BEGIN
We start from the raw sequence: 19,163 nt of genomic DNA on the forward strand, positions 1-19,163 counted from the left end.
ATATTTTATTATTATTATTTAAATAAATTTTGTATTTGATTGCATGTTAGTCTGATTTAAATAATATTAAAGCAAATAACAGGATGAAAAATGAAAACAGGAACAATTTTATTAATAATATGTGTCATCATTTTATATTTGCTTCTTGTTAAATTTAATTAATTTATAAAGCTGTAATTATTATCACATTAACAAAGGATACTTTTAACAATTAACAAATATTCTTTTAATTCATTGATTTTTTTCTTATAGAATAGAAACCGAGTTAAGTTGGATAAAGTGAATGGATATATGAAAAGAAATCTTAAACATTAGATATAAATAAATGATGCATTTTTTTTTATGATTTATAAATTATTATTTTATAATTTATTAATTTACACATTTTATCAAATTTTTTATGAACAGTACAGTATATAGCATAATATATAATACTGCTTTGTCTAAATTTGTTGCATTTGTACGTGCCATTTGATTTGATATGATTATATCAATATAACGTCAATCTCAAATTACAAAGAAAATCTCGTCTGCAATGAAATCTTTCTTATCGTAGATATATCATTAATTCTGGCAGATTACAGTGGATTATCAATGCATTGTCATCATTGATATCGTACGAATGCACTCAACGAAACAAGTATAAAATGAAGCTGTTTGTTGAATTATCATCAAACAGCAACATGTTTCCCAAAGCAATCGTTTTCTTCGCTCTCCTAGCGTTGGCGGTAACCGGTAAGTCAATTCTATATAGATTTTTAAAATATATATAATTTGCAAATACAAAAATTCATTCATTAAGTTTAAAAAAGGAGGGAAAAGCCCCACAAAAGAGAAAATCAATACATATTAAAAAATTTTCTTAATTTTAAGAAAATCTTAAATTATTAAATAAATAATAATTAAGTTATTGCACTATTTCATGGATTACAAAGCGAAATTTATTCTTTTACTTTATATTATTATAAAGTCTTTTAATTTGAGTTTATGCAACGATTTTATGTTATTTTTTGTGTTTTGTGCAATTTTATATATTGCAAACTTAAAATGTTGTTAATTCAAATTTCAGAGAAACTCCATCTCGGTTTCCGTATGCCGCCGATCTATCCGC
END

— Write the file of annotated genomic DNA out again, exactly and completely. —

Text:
We start from the raw sequence: 19,163 nt of genomic DNA on the forward strand, positions 1-19,163 counted from the left end.
ATATTTTATTATTATTATTTAAATAAATTTTGTATTTGATTGCATGTTAGTCTGATTTAAATAATATTAAAGCAAATAACAGGATGAAAAATGAAAACAGGAACAATTTTATTAATAATATGTGTCATCATTTTATATTTGCTTCTTGTTAAATTTAATTAATTTATAAAGCTGTAATTATTATCACATTAACAAAGGATACTTTTAACAATTAACAAATATTCTTTTAATTCATTGATTTTTTTCTTATAGAATAGAAACCGAGTTAAGTTGGATAAAGTGAATGGATATATGAAAAGAAATCTTAAACATTAGATATAAATAAATGATGCATTTTTTTTTATGATTTATAAATTATTATTTTATAATTTATTAATTTACACATTTTATCAAATTTTTTATGAACAGTACAGTATATAGCATAATATATAATACTGCTTTGTCTAAATTTGTTGCATTTGTACGTGCCATTTGATTTGATATGATTATATCAATATAACGTCAATCTCAAATTACAAAGAAAATCTCGTCTGCAATGAAATCTTTCTTATCGTAGATATATCATTAATTCTGGCAGATTACAGTGGATTATCAATGCATTGTCATCATTGATATCGTACGAATGCACTCAACGAAACAAGTATAAAATGAAGCTGTTTGTTGAATTATCATCAAACAGCAACATGTTTCCCAAAGCAATCGTTTTCTTCGCTCTCCTAGCGTTGGCGGTAACCGGTAAGTCAATTCTATATAGATTTTTAAAATATATATAATTTGCAAATACAAAAATTCATTCATTAAGTTTAAAAAAGGAGGGAAAAGCCCCACAAAAGAGAAAATCAATACATATTAAAAAATTTTCTTAATTTTAAGAAAATCTTAAATTATTAAATAAATAATAATTAAGTTATTGCACTATTTCATGGATTACAAAGCGAAATTTATTCTTTTACTTTATATTATTATAAAGTCTTTTAATTTGAGTTTATGCAACGATTTTATGTTATTTTTTGTGTTTTGTGCAATTTTATATATTGCAAACTTAAAATGTTGTTAATTCAAATTTCAGAGAAACTCCATCTCGGTTTCCGTATGCCGCCGATCTATCCGC